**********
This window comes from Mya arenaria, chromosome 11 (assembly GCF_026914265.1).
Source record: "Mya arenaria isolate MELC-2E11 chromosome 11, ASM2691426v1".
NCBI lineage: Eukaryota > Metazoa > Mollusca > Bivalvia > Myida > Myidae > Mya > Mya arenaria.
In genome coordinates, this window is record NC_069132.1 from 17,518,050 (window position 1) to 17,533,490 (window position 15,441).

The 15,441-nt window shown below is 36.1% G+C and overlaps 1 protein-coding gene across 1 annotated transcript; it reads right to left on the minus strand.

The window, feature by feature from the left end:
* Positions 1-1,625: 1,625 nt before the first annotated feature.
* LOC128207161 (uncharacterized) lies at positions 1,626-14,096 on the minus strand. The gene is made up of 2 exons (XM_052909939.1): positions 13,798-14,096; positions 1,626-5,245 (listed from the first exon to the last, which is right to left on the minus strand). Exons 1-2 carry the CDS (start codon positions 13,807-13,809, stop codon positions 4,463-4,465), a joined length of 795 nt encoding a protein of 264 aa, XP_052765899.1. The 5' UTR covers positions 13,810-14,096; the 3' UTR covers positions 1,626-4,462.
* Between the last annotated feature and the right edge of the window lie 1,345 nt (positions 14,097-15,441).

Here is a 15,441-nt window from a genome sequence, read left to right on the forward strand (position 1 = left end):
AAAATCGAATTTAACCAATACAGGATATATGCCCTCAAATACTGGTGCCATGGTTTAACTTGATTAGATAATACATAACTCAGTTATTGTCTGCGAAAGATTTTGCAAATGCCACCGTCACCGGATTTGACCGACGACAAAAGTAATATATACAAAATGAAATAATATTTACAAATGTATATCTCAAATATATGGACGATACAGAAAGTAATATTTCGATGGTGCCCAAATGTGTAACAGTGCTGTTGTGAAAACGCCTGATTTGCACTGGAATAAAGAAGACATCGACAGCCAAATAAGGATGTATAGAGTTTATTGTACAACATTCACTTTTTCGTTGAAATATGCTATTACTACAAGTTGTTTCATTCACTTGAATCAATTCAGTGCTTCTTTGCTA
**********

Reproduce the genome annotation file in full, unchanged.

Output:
This window comes from Mya arenaria, chromosome 11 (assembly GCF_026914265.1).
Source record: "Mya arenaria isolate MELC-2E11 chromosome 11, ASM2691426v1".
NCBI lineage: Eukaryota > Metazoa > Mollusca > Bivalvia > Myida > Myidae > Mya > Mya arenaria.
In genome coordinates, this window is record NC_069132.1 from 17,518,050 (window position 1) to 17,533,490 (window position 15,441).

The 15,441-nt window shown below is 36.1% G+C and overlaps 1 protein-coding gene across 1 annotated transcript; it reads right to left on the minus strand.

The window, feature by feature from the left end:
* Positions 1-1,625: 1,625 nt before the first annotated feature.
* LOC128207161 (uncharacterized) lies at positions 1,626-14,096 on the minus strand. The gene is made up of 2 exons (XM_052909939.1): positions 13,798-14,096; positions 1,626-5,245 (listed from the first exon to the last, which is right to left on the minus strand). Exons 1-2 carry the CDS (start codon positions 13,807-13,809, stop codon positions 4,463-4,465), a joined length of 795 nt encoding a protein of 264 aa, XP_052765899.1. The 5' UTR covers positions 13,810-14,096; the 3' UTR covers positions 1,626-4,462.
* Between the last annotated feature and the right edge of the window lie 1,345 nt (positions 14,097-15,441).

Here is a 15,441-nt window from a genome sequence, read left to right on the forward strand (position 1 = left end):
AAAATCGAATTTAACCAATACAGGATATATGCCCTCAAATACTGGTGCCATGGTTTAACTTGATTAGATAATACATAACTCAGTTATTGTCTGCGAAAGATTTTGCAAATGCCACCGTCACCGGATTTGACCGACGACAAAAGTAATATATACAAAATGAAATAATATTTACAAATGTATATCTCAAATATATGGACGATACAGAAAGTAATATTTCGATGGTGCCCAAATGTGTAACAGTGCTGTTGTGAAAACGCCTGATTTGCACTGGAATAAAGAAGACATCGACAGCCAAATAAGGATGTATAGAGTTTATTGTACAACATTCACTTTTTCGTTGAAATATGCTATTACTACAAGTTGTTTCATTCACTTGAATCAATTCAGTGCTTCTTTGCTA